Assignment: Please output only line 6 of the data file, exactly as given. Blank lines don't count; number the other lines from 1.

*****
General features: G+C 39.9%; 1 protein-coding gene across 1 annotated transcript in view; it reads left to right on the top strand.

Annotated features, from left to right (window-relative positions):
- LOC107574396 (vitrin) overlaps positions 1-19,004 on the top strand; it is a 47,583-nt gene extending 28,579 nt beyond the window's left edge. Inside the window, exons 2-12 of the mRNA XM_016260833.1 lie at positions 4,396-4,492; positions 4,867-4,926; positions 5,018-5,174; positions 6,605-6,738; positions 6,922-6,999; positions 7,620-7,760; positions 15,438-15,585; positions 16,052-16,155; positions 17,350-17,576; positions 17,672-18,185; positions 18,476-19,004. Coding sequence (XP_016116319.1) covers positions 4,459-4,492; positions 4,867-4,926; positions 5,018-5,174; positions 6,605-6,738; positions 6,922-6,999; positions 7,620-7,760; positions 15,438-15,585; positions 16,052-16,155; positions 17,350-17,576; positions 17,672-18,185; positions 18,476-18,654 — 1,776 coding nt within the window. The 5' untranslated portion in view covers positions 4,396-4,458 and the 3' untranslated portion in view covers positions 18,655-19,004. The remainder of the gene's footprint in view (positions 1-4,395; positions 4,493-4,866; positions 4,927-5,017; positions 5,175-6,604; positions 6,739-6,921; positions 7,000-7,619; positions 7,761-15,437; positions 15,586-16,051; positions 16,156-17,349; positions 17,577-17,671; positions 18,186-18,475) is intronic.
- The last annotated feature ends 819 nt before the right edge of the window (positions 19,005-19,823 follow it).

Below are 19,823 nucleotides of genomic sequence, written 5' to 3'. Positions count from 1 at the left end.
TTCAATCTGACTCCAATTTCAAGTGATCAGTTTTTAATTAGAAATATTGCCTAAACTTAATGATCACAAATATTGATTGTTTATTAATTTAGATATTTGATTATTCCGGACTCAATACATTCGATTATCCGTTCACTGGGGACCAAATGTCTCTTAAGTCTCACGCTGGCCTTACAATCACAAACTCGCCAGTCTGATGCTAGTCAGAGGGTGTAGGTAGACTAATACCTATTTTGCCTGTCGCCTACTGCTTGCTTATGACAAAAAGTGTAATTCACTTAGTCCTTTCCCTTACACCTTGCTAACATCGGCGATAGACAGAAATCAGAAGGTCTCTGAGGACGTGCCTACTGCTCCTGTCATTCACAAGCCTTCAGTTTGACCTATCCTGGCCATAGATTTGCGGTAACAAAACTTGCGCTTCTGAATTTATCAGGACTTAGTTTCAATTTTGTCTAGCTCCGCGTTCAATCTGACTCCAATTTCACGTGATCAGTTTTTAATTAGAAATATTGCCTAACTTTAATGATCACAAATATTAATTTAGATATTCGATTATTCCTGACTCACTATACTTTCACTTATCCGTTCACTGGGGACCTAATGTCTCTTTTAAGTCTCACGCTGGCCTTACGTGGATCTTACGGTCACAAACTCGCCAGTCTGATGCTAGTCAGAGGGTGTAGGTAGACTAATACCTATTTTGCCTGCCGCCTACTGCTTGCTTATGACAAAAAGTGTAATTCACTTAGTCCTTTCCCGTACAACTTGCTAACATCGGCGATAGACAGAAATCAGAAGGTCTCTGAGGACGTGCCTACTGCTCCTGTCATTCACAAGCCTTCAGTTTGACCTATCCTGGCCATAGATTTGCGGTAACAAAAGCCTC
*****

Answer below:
TTCAATCTGACTCCAATTTCAAGTGATCAGTTTTTAATTAGAAATATTGCCTAAACTTAATGATCACAAATATTGATTGTTTATTAATTTAGATATTTGATTATTCCGGACTCAATACATTCGATTATCCGTTCACTGGGGACCAAATGTCTCTTAAGTCTCACGCTGGCCTTACAATCACAAACTCGCCAGTCTGATGCTAGTCAGAGGGTGTAGGTAGACTAATACCTATTTTGCCTGTCGCCTACTGCTTGCTTATGACAAAAAGTGTAATTCACTTAGTCCTTTCCCTTACACCTTGCTAACATCGGCGATAGACAGAAATCAGAAGGTCTCTGAGGACGTGCCTACTGCTCCTGTCATTCACAAGCCTTCAGTTTGACCTATCCTGGCCATAGATTTGCGGTAACAAAACTTGCGCTTCTGAATTTATCAGGACTTAGTTTCAATTTTGTCTAGCTCCGCGTTCAATCTGACTCCAATTTCACGTGATCAGTTTTTAATTAGAAATATTGCCTAACTTTAATGATCACAAATATTAATTTAGATATTCGATTATTCCTGACTCACTATACTTTCACTTATCCGTTCACTGGGGACCTAATGTCTCTTTTAAGTCTCACGCTGGCCTTACGTGGATCTTACGGTCACAAACTCGCCAGTCTGATGCTAGTCAGAGGGTGTAGGTAGACTAATACCTATTTTGCCTGCCGCCTACTGCTTGCTTATGACAAAAAGTGTAATTCACTTAGTCCTTTCCCGTACAACTTGCTAACATCGGCGATAGACAGAAATCAGAAGGTCTCTGAGGACGTGCCTACTGCTCCTGTCATTCACAAGCCTTCAGTTTGACCTATCCTGGCCATAGATTTGCGGTAACAAAAGCCTC